If the United States has firmly determined that Kosovo is worth fighting for, and the president has rallied the necessary political and military support, then we could implement your plan. Like you, having once taken an oath to support and defend the Constitution of the United States, I’d like to see Congress get back into the mix and restore its constitutional role in this matter. But, for now, let’s say the president gets approval. (This is by no means a certainty. Remember, the Senate only backed Bush by five votes in January 1991.)
Your mission to forcibly retake Kosovo from the Serbs does have clearly defined and achievable military goals. The question is whether they are decisive and sustainable. They are, but only so long as NATO remains the force guaranteeing that Kosovo is not attacked again by the Serbs and that an independent Kosovo does not destabilize the rest of the area with ambitions of its own. In short, NATO would have to maintain a robust presence in the Balkans for some time (at least a decade, probably more), and a political framework would have to be put in place to prevent other ethnic conflicts from flaring up again in the future.
In Bosnia, the military goals supporting peacekeeping (muscular separation of previously warring factions) do not match our support for the political framework for Bosnia (an integrated multiethnic state with common judicial, political, and financial systems). That is the big reason why we are there in our fourth year of that mission after fervent promises from President Clinton that it would last only a year. I do not see an end in sight there, but we are trapped by the fact that leaving will be more cataclysmic than staying. By the way, the cynical political game he played with the timing of the Bosnian extension/election of ‘96 will come back to haunt the president in spades if a Kosovo ground troops vote is taken in Congress. Quite simply, he is not trusted on the Hill.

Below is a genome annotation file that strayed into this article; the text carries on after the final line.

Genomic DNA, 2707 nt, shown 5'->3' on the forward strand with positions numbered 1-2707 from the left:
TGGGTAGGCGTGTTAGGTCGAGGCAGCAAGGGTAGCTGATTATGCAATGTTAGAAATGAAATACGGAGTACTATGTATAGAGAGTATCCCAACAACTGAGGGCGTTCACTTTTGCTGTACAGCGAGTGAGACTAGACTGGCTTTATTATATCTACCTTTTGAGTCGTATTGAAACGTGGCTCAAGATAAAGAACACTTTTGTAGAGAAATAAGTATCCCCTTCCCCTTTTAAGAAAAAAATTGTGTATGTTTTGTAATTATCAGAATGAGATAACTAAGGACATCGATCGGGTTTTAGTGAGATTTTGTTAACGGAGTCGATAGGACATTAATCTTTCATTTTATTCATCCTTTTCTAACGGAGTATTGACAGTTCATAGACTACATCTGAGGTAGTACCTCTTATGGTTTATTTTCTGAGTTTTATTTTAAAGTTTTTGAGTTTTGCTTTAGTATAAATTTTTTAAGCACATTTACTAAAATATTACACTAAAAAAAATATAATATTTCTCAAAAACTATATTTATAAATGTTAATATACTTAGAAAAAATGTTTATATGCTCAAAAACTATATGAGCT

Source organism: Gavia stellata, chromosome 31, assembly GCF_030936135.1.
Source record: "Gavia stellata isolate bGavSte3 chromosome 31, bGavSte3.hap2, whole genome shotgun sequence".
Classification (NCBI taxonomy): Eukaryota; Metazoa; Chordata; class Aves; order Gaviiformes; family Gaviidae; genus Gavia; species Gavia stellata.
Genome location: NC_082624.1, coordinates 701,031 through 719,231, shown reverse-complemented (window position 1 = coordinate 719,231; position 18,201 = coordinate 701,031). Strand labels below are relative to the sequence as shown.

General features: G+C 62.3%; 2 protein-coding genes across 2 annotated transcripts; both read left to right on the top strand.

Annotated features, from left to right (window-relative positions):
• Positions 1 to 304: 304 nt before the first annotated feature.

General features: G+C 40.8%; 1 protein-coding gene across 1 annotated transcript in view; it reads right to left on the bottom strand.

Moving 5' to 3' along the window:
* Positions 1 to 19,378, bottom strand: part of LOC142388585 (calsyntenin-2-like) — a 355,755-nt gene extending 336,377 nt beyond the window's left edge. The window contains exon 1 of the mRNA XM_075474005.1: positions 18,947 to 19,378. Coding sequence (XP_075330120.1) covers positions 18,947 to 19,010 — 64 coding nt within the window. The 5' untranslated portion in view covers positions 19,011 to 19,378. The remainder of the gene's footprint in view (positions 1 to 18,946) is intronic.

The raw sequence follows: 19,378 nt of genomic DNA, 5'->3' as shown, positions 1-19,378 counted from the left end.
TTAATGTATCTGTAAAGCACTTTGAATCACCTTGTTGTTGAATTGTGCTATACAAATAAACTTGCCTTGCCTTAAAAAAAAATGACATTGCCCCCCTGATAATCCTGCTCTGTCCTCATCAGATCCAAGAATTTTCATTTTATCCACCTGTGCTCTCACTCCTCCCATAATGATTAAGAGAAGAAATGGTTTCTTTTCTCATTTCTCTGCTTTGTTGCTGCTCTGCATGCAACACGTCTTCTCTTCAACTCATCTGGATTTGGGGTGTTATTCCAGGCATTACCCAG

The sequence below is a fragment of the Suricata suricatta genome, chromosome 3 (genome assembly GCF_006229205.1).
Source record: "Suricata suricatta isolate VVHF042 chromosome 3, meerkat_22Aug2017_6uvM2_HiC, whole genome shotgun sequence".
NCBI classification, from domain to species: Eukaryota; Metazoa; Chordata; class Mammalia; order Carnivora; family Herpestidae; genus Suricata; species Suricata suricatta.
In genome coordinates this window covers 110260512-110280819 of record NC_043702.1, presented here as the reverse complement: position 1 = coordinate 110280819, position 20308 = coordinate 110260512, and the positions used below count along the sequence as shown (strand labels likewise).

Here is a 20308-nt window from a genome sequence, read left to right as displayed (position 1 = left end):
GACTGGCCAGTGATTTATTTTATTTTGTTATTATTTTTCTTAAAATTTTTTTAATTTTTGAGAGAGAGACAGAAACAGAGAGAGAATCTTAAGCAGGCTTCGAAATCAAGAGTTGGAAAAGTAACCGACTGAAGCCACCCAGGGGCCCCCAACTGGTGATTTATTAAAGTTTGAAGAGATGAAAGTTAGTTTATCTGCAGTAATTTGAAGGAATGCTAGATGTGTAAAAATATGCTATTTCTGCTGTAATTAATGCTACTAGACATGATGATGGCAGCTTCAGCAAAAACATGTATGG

Who knows how an invasion of Kosovo would go? I think we can assume that some Serbs will fight for what they see as such an important part of Serbia, but I also think they would quickly be overwhelmed. With no wild cards (such as house-to-house fighting or the use of chemical weapons), I think NATO could do it in a few weeks and with less than a few hundred casualties. It really depends on the Serbs.
What would you do about Milosevic if he gives up Kosovo without much of a fight? Do we then make his hand-over or downfall an additional condition of the operation?
More important, if we use the Desert Storm model to invade Kosovo and expel the Serbs, we are subject to the age-old rule of “you broke it, you buy it.” If one NATO soldier sets foot in Kosovo, then NATO owns it until the ethnic tensions in the Balkans are tamped down for an acceptable length of time. What will most likely work is a post-World War II Germany/Japan style occupation where NATO would keep the peace while the whole region is rebuilt economically. As we’ve seen from the fact that we’re still in Germany and Japan, this can take quite a long time.